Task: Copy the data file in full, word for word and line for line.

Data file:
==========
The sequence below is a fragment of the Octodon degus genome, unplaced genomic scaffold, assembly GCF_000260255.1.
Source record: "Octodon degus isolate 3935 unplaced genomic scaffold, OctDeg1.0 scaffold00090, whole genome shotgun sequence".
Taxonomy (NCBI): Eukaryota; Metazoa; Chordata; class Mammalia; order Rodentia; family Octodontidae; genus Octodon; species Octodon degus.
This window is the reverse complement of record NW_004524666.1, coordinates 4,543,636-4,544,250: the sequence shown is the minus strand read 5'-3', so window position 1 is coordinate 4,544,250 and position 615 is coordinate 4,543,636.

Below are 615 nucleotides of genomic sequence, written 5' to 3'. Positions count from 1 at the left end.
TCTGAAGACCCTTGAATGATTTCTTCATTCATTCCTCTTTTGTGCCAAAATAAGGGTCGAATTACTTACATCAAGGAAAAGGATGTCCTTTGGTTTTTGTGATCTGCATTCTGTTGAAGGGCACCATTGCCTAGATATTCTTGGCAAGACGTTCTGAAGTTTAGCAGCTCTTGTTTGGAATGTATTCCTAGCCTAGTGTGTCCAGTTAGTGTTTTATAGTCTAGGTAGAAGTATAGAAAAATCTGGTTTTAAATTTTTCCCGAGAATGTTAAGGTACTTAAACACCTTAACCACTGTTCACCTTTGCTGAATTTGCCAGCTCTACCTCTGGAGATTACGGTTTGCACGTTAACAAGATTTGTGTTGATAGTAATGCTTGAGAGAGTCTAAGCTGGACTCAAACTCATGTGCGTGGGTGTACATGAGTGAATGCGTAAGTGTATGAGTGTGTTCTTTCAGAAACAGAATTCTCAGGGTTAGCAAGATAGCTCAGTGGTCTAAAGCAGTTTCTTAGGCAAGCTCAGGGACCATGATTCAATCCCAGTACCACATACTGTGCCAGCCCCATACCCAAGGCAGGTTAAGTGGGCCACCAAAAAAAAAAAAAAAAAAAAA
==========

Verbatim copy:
The sequence below is a fragment of the Octodon degus genome, unplaced genomic scaffold, assembly GCF_000260255.1.
Source record: "Octodon degus isolate 3935 unplaced genomic scaffold, OctDeg1.0 scaffold00090, whole genome shotgun sequence".
Taxonomy (NCBI): Eukaryota; Metazoa; Chordata; class Mammalia; order Rodentia; family Octodontidae; genus Octodon; species Octodon degus.
This window is the reverse complement of record NW_004524666.1, coordinates 4,543,636-4,544,250: the sequence shown is the minus strand read 5'-3', so window position 1 is coordinate 4,544,250 and position 615 is coordinate 4,543,636.

Below are 615 nucleotides of genomic sequence, written 5' to 3'. Positions count from 1 at the left end.
TCTGAAGACCCTTGAATGATTTCTTCATTCATTCCTCTTTTGTGCCAAAATAAGGGTCGAATTACTTACATCAAGGAAAAGGATGTCCTTTGGTTTTTGTGATCTGCATTCTGTTGAAGGGCACCATTGCCTAGATATTCTTGGCAAGACGTTCTGAAGTTTAGCAGCTCTTGTTTGGAATGTATTCCTAGCCTAGTGTGTCCAGTTAGTGTTTTATAGTCTAGGTAGAAGTATAGAAAAATCTGGTTTTAAATTTTTCCCGAGAATGTTAAGGTACTTAAACACCTTAACCACTGTTCACCTTTGCTGAATTTGCCAGCTCTACCTCTGGAGATTACGGTTTGCACGTTAACAAGATTTGTGTTGATAGTAATGCTTGAGAGAGTCTAAGCTGGACTCAAACTCATGTGCGTGGGTGTACATGAGTGAATGCGTAAGTGTATGAGTGTGTTCTTTCAGAAACAGAATTCTCAGGGTTAGCAAGATAGCTCAGTGGTCTAAAGCAGTTTCTTAGGCAAGCTCAGGGACCATGATTCAATCCCAGTACCACATACTGTGCCAGCCCCATACCCAAGGCAGGTTAAGTGGGCCACCAAAAAAAAAAAAAAAAAAAAA